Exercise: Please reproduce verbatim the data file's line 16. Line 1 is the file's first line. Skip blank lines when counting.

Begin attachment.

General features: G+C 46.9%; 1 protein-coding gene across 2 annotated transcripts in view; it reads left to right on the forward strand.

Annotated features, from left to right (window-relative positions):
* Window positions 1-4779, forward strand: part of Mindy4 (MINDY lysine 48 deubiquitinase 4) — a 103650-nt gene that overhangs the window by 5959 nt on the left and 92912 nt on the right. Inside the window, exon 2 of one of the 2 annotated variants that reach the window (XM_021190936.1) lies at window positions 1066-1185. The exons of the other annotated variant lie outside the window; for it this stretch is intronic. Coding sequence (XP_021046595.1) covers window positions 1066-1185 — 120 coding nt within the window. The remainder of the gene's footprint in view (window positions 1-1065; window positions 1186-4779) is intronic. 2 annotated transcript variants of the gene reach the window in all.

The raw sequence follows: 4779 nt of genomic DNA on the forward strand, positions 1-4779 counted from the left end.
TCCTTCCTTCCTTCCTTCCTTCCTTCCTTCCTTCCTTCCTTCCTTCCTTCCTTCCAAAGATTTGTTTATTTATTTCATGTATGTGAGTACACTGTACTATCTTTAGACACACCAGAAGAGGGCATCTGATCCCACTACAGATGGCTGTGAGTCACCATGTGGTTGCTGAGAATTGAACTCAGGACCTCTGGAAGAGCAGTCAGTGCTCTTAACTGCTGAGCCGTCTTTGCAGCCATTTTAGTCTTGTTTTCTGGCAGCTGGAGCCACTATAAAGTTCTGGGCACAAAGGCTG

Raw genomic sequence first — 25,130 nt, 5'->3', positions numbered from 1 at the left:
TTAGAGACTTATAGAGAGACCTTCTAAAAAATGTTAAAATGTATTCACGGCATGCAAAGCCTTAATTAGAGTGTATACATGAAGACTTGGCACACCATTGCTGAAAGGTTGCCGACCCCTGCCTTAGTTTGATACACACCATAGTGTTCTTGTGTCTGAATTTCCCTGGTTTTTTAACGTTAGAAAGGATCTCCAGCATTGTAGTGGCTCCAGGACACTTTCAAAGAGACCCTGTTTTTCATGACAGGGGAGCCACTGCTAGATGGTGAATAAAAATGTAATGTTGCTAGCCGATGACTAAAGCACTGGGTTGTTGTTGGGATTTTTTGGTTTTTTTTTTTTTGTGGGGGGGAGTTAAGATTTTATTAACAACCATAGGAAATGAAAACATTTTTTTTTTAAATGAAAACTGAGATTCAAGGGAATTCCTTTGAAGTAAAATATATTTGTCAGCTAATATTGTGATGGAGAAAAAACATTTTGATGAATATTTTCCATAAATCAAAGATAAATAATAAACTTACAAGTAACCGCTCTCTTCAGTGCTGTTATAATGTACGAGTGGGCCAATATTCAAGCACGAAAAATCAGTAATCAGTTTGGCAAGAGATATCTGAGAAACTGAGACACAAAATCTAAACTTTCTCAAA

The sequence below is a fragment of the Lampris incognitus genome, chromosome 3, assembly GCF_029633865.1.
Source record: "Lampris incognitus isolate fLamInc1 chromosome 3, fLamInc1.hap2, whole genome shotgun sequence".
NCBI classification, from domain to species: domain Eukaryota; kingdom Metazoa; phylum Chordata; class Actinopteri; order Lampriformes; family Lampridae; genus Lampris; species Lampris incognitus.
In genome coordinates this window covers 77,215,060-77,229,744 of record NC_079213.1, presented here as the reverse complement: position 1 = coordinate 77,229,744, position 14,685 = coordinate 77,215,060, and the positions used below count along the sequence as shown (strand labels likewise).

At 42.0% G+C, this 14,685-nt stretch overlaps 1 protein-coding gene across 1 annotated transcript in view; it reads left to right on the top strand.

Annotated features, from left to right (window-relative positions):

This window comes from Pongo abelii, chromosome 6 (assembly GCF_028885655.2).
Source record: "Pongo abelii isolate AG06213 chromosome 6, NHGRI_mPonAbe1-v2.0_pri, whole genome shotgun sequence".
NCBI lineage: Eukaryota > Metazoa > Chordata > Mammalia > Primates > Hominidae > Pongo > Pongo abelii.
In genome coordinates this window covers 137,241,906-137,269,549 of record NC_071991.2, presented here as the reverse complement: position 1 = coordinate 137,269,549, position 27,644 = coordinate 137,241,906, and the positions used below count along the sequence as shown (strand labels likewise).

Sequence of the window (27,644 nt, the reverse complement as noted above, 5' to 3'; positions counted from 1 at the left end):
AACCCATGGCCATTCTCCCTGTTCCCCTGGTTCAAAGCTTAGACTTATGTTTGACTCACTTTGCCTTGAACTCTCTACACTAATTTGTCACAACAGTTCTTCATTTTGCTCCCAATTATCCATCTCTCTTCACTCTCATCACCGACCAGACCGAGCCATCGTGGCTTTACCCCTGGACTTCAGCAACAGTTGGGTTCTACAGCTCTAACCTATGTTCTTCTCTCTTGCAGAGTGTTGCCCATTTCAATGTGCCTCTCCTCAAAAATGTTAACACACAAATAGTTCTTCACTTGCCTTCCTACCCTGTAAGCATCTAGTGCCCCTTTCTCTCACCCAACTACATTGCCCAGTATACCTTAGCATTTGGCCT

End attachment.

NCBI lineage: Eukaryota > Metazoa > Chordata > Mammalia > Primates > Hominidae > Pongo > Pongo abelii.